ERS fund may need $500 million annually
By John Duchemin
Advertiser Staff Writer
The state Employees' Retirement System is projected to need yearly contributions of $500 million by late 2006 from state and county governments, more than double the current contribution levels and caused in part by the pension fund's steep losses in the stock market over the past two years.
The increased payments to the $7.7 billion fund will be needed to maintain current and future benefits of more than 90,000 public employees, retirees and beneficiaries, a financial consultant to the ERS board said yesterday. Government employers currently contribute about $200 million per year.
"This is not a pretty picture," said Michael Carter, an actuary with consulting firm Gabriel, Roeder, Smith and Co., which prepared the study for the pension fund.
The need for increased payments puts immediate pressure on Gov. Linda Lingle as she prepares her first state budget in a fiscal environment already made grim by estimated tax shortfalls of $300 million over two years. Lingle could not be reached for comment last night.
The projected increases also put pressure on the counties, which will see their contributions surge by millions of dollars a year. The Honolulu government, already facing a budget crisis, will have to pay a $33.3 million ERS bill for fiscal 2003-04 and a $47.6 million bill the next year, Carter's report stated. Earlier data for Honolulu contributions was not immediately available.
"When I go on my road show (presenting the report to government officials), I'm going to have to wear armored plating," Carter said.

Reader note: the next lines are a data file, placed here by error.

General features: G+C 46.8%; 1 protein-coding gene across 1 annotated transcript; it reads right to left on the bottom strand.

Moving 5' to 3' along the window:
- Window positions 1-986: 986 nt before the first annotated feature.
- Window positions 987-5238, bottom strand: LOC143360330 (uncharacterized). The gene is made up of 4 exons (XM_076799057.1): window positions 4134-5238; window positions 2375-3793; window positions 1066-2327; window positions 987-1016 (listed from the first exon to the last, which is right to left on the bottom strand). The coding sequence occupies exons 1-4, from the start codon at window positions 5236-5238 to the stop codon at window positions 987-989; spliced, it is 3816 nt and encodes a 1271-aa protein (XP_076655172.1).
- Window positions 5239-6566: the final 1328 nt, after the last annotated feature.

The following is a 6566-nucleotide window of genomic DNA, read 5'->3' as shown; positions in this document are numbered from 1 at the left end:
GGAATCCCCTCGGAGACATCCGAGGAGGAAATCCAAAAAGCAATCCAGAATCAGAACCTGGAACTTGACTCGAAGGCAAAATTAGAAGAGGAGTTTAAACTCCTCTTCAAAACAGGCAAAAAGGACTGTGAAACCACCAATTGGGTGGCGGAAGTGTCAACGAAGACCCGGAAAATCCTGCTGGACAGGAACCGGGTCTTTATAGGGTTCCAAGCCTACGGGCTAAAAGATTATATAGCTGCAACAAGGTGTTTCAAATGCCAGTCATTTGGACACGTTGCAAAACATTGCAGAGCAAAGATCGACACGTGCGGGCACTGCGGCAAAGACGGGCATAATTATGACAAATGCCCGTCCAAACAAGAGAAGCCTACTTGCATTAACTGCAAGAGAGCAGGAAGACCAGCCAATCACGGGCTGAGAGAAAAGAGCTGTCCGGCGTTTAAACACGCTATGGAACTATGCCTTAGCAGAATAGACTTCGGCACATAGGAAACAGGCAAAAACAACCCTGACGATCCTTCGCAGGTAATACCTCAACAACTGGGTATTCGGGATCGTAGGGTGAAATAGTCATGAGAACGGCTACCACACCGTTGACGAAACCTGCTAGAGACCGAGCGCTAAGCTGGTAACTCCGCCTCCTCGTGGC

The report comes after ERS' financial position worsened this year. An actuarial report in February also forecast troubles ahead, but said the fund would only require $500 million per year in contributions by 2009 or 2010 several years later than yesterday's forecast.
Carter said foul stock market conditions this year have hurt public pension funds across the nation. ERS logged a 5.9 percent loss in fiscal 2002 as its assets continued to sink from a peak of $10 billion in 2000.
Meanwhile, annual contributions from state and county governments have lagged payouts to retirees, so the pension fund has suffered hundreds of millions of dollars in negative cash flow as its assets have deteriorated on the stock market.
The fund's financial hardships were exacerbated in 1999 and 2000 when elected officials voted to take hundreds of millions of dollars in ERS profits to balance the state budget. That move led the state police union to sue the state earlier this year, seeking the return of $350 million to the fund.
But Carter said yesterday that the removal of profits has already caused the fund to fall $1.2 billion behind where it would have been.
That has led the ERS' unfunded liability the amount owed to future retirees in excess of current assets to grow to $1.8 billion, up from $1 billion last year.
The pension fund's unfunded liability is projected to increase to $4 billion by 2007, yesterday's report showed. More than half of the future contributions will go toward reducing that unfunded balance, which in essence is a debt to future retirees.
"This is a very significant hill to climb," Carter said.
Extremely good performance on the stock market is the only factor that could reduce the future payments, he said.
"It would be very beneficial to the retirement system, and to the state, if the markets start to recover," he said.
ERS trustees reacted with concern to Carter's report yesterday, saying it provides further proof that the state's taking of pension fund profits during good years left the fund vulnerable for the future.
"Obviously there can't be any more skimming," ERS trustee Rick Humphries said. "The reason we're in this predicament is that there's no rainy-day fund to fall back on."
Reach John Duchemin at firstname.lastname@example.org or 525-8062.